Boston Red Sox: Top 10 MLB Prospects
Since publishing Prospect Pipeline's Top 50, I've received both positive feedback and criticism for my selective omission of several teams. As one commenter noted, I wasn't concerned with representing every team—which is absolutely true. My goal is to always assemble a sincere and justifiable Top 50; a ranking based solely on the players and not the organization as a whole.
Now that everyone has had the opportunity to read about baseball’s finest prospects, I have put together scouting reports on every team's Top 10 prospects.
Today, the series continues with the Boston Red Sox's Top 10 prospects.
10. Jose Iglesias
Height/Weight: 5’11"/175 pounds
Drafted/Signed: 2009, Cuba
Triple-A: .235/.285/.269, 12 SB, .034 ISO, 54 w RC+ (387 PA)
Overview: Iglesias is as slick as they come at shortstop, as his glove is more than big-league ready. Everything he does in the field seems effortless due to his tremendous instincts, creativity and strong arm.
Has bat has repeatedly lagged behind and continues to impede his chances of an everyday job at the big league level. He has some bat speed, but he lacks the pop to go with it. Therefore, Iglesias generates a lot of week contact as he feels for the ball instead of trying to drive it.
He was locked in a battle with Mike Aviles to be the Red Sox Opening Day shortstop, but the overwhelming concerns about his bat relegated him to Triple-A to open the season. He’ll probably be up for most of the 2012 season, but don’t except any revelations at the plate.
9. Anthony Ranaudo
Height/Weight: 6’7”/231 pounds
Drafted/Signed: 2010, first round (Louisiana State)
Single-A: 46 IP, 3.33 ERA, 3.46 FIP, 9.78 K/9, 3.13 BB/9, 0.78 HR/9
High-A: 81 IP, 4.33 ERA, 3.95 FIP, 7.44 K/9, 3.33 BB/9, 0.67 HR/9
Overview: Making it to High-A in his first professional season, Ranaudo was effectively wild all season. He’s a power pitcher with a fastball that can reach 96 mph, as he utilizes his height through high three-quarters arm slot.
When he’s throwing it well, Ranaudo’s curveball is an absolute hammer, and he also possesses an average changeup. Both pitches need serious refinement, though, before he reaches the Major Leagues.
His 2011 season was full of ups and downs, so he’ll look to establish more consistency in his second minor league season. Given his size and stuff, Ranaudo has mid-rotation upside and should being the 2012 season at Double-A
8. Ryan Lavarnway
Height/Weight: 6’4”/225 pounds
Drafted/Signed: 2008, sixth round (Yale)
Double-A: .284/.360/.510, .226 ISO, 137 wRC+ (239 PA
Triple-A: .295/.390/.612, .317 ISO, 171 wRC+ (264 PA)
MLB: .231/.302/.436, .205 ISO, 97 wRC+ (43 PA)
Overview: Since entering the Red Sox system in 2008, all Lavarnway has done is hit. He employs a mature, patient approach and plate discipline that caters to his power stroke. He owns a .284 career batting average despite the fact he rarely deviates from power-hitting mindset.
Lavarnway has been lauded for his hard work and improvements on defense, but it’s doubtful he’s serviceable in any long-term sense. His arm is above-average and accurate, and he has a surprisingly quick release. However, his receiving skills leave a lot to be desired and are worrisome in the context of a full season.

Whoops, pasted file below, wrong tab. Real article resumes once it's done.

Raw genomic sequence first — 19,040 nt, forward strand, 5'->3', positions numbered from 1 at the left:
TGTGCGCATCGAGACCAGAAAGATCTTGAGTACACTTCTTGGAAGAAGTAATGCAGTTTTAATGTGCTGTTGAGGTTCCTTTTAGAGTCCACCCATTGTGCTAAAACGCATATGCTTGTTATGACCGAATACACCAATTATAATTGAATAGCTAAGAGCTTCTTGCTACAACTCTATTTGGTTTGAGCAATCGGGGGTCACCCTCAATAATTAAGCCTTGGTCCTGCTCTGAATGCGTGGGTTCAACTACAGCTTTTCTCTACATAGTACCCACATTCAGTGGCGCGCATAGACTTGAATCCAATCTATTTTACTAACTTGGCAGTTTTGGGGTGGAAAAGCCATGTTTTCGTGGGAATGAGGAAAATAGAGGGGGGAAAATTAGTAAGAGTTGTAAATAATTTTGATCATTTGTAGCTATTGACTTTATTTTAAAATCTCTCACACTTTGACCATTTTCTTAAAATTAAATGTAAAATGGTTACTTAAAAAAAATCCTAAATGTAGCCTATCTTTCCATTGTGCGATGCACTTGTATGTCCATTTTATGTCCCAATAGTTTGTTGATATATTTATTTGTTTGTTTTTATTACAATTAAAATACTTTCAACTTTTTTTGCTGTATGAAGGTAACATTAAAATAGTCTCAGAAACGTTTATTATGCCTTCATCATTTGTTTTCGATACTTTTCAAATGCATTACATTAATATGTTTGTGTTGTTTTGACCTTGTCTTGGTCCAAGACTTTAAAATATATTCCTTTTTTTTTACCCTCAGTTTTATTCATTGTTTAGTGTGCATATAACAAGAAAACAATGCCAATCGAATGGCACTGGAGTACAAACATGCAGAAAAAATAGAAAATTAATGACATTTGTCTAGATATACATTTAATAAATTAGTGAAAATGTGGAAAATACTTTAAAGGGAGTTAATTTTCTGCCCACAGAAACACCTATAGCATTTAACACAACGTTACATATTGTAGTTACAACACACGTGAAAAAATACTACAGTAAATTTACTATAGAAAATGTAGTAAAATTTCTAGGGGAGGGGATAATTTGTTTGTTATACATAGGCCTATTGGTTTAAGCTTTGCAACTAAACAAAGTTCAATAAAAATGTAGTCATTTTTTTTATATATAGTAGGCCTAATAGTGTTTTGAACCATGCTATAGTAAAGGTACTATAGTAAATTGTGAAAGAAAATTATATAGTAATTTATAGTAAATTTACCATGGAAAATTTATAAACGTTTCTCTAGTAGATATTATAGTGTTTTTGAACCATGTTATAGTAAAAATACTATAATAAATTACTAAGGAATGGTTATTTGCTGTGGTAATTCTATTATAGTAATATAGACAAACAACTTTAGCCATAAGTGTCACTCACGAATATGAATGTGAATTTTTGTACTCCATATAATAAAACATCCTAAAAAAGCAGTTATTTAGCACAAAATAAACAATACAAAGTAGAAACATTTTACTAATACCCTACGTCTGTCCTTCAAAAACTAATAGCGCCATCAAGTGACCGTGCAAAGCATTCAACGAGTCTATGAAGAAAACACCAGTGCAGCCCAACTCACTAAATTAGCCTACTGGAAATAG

It looked as though Lavarnway might break camp as the Red Sox backup catcher until he was assigned to Triple-A Pawtucket this past weekend. The organization likes his bat, so expect him to get some looks at first base and DH over the course of the season.
7. Bryce Brentz
Height/Weight: 6’1”/180 pounds
Drafted/Signed: 2010, first round supplemental (Middle Tennessee St.)
Single-A: .359/.414/.647, .288 ISO, 184 wRC+ (186 PA)
High-A: .274/.336/.531, .257 ISO, 140 wRC+ (321 PA)
Overview: As a sophomore at Middle Tennessee State, Brentz’s .465 batting average, 28 home runs, .930 slugging percentage led all NCAA Division I hitters. Don’t be concerned about his size; his power to all fields is legitimate thanks to robust bat speed. As he continues to progress through the Minor Leagues, he should cut down on the strike outs—though they’ll also be part of his offensive package—and hit for a respectable average.
Although his defense lapses at times due to poor jumps and only average range, Brentz possesses an above-average arm that profiles in right field. Despite having average speed, he’s probably never going to steal more than 10 bases in a season.
After belting 30 home runs over two Class-A levels, Double-A should be a healthy challenge for Brentz considering he spent both 2010 and 2011 in the system’s lower levels.
6. Blake Swihart
Height/Weight: 6’1”/175 pounds
Drafted/Signed: 2011, first round (HS—Rio Rancho, NM)
Overview: Swihart is an athletic, switch-hitting backstop that took up the position just a little over two years ago. As you can imagine, he’s still very raw behind the plate. However, he’s handled the transition well and made significant strides in his receiving and blocking. He has plus raw arm strength but still has considerable work to do to his release.
As is the case with most switch hitters, Swihart’s bat is more advanced from the right side than the left, although the latter already flashes the potential for plus power. He understands the strike zone well for a young hitter, which furthers his chances of hitting for a solid average.